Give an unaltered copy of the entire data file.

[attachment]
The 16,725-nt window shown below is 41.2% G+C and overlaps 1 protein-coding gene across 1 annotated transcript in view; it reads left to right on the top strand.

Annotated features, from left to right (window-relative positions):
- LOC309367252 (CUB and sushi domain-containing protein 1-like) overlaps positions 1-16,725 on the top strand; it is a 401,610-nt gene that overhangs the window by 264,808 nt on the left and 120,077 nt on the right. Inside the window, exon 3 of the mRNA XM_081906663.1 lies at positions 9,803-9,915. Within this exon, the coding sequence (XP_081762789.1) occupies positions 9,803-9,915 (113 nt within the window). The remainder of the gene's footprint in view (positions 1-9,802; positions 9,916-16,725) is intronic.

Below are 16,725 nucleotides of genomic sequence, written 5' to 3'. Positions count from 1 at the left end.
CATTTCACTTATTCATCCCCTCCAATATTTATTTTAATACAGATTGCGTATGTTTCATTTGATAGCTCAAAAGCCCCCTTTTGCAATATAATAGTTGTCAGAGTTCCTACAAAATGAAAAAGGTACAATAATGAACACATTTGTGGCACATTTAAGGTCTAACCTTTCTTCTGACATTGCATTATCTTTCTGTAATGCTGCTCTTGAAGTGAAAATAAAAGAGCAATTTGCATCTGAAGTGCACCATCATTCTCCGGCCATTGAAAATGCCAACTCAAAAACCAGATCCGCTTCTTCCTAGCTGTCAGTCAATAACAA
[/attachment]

The 16,725-nt window shown below is 41.2% G+C and overlaps 1 protein-coding gene across 1 annotated transcript in view; it reads left to right on the top strand.

Annotated features, from left to right (window-relative positions):
- LOC309367252 (CUB and sushi domain-containing protein 1-like) overlaps positions 1-16,725 on the top strand; it is a 401,610-nt gene that overhangs the window by 264,808 nt on the left and 120,077 nt on the right. Inside the window, exon 3 of the mRNA XM_081906663.1 lies at positions 9,803-9,915. Within this exon, the coding sequence (XP_081762789.1) occupies positions 9,803-9,915 (113 nt within the window). The remainder of the gene's footprint in view (positions 1-9,802; positions 9,916-16,725) is intronic.

Below are 16,725 nucleotides of genomic sequence, written 5' to 3'. Positions count from 1 at the left end.
CATTTCACTTATTCATCCCCTCCAATATTTATTTTAATACAGATTGCGTATGTTTCATTTGATAGCTCAAAAGCCCCCTTTTGCAATATAATAGTTGTCAGAGTTCCTACAAAATGAAAAAGGTACAATAATGAACACATTTGTGGCACATTTAAGGTCTAACCTTTCTTCTGACATTGCATTATCTTTCTGTAATGCTGCTCTTGAAGTGAAAATAAAAGAGCAATTTGCATCTGAAGTGCACCATCATTCTCCGGCCATTGAAAATGCCAACTCAAAAACCAGATCCGCTTCTTCCTAGCTGTCAGTCAATAACAA